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Managing Time Zones in a Global Remote Team

Are you a manager new to remote work? Our step-by-step guide offers tips and best practices for working productively with teams in different time zones.

Gabriele Culot
Written by Gabriele Culot
August 16, 2023
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Key takeaways

  1. Managing a dispersed team and deliverables may be overwhelming as you navigate the various challenges of different work schedules and time zones.
  2. Avoid common mistakes such as neglecting time zone awareness and underutilizing asynchronous communication tools.
  3. Discover best practices and valuable tips to streamline productivity, collaboration, and efficiency while managing a remote team across different time zones. 

The pandemic shifted the world of work to become increasingly remote, and it's showing no sign of slowing down. Embracing remote work and global collaboration is essential for modern businesses that want to grow. However, working with teams in different time zones comes with its own set of challenges. 

Without experience, the ability to successfully work with a global team in different formats and complex ways can be intimidating. Luckily, our step-by-step guide is here to help you navigate these challenges.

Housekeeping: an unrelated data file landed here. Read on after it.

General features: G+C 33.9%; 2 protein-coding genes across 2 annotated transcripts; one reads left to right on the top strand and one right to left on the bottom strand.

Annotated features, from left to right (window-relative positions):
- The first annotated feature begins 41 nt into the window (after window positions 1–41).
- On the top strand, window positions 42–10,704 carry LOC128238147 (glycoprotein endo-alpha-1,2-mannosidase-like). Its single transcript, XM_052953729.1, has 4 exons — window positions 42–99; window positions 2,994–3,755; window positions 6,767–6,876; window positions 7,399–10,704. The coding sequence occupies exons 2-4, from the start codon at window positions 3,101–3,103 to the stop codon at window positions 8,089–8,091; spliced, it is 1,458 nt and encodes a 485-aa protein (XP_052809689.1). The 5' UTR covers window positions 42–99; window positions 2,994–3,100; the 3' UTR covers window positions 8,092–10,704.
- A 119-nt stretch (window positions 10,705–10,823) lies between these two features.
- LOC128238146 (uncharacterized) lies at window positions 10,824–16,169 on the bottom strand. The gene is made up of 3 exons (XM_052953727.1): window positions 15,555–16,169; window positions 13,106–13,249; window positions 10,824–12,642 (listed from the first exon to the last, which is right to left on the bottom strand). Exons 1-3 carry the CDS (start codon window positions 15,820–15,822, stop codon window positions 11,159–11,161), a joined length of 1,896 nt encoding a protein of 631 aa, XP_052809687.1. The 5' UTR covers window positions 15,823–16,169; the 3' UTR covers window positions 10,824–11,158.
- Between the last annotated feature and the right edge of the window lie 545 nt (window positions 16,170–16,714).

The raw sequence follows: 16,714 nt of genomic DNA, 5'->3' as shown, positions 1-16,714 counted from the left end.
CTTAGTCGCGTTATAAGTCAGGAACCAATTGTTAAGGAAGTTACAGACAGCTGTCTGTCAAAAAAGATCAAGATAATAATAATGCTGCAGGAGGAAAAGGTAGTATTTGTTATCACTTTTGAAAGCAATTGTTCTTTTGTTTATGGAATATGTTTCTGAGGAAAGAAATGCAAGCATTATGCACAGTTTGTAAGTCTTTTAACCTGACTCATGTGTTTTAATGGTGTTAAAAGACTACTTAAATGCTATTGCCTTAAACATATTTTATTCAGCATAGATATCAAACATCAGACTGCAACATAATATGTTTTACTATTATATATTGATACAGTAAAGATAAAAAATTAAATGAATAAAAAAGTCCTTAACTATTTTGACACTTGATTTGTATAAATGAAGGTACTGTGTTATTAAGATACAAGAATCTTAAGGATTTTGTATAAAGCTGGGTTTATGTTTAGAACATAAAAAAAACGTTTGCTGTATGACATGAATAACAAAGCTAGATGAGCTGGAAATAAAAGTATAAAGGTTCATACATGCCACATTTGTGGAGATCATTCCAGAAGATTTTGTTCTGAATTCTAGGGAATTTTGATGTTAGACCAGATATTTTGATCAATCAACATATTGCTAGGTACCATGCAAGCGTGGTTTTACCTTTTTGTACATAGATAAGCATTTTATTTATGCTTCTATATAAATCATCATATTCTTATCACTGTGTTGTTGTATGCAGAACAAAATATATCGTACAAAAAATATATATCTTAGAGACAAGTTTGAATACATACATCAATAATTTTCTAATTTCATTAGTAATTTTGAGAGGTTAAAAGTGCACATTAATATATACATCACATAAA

Our team at Deel has a lot of direct experience with remote work and international teams, and we’ve transformed our expertise into a series of tips and steps to help managers succeed with their remote teams and improve global collaboration.


The world of work has fundamentally changed. We live in a digitally connected world, where remote working and hybrid teams are now part of everyday life in many businesses. Distributing the workforce and having international teams offers numerous benefits, including greater diversity of thoughts and ideas, increased and variety of skillsets, multiple language capabilities, and the possibility of more efficient working hours by capitalizing on different time zones.

Matt Monette, UK&I Country Lead, Deel

Challenges of globally distributed teams

Do you find the complexities of leading a dispersed team overwhelming? You’re not alone, the experience of leading a remote team can be tough when not approached properly from the get-go.

The following challenges are common among new remote managers facing the uncertainty of remote work. If you recognize your experience in any of these, don’t worry, we have solutions for you.

  • Communication challenges due to time zones and language barriers
  • Lack of team cohesion and synergy
  • Clash of different work cultures and practices
  • Difficulty in coordinating and scheduling meetings
  • Lack of face-to-face interaction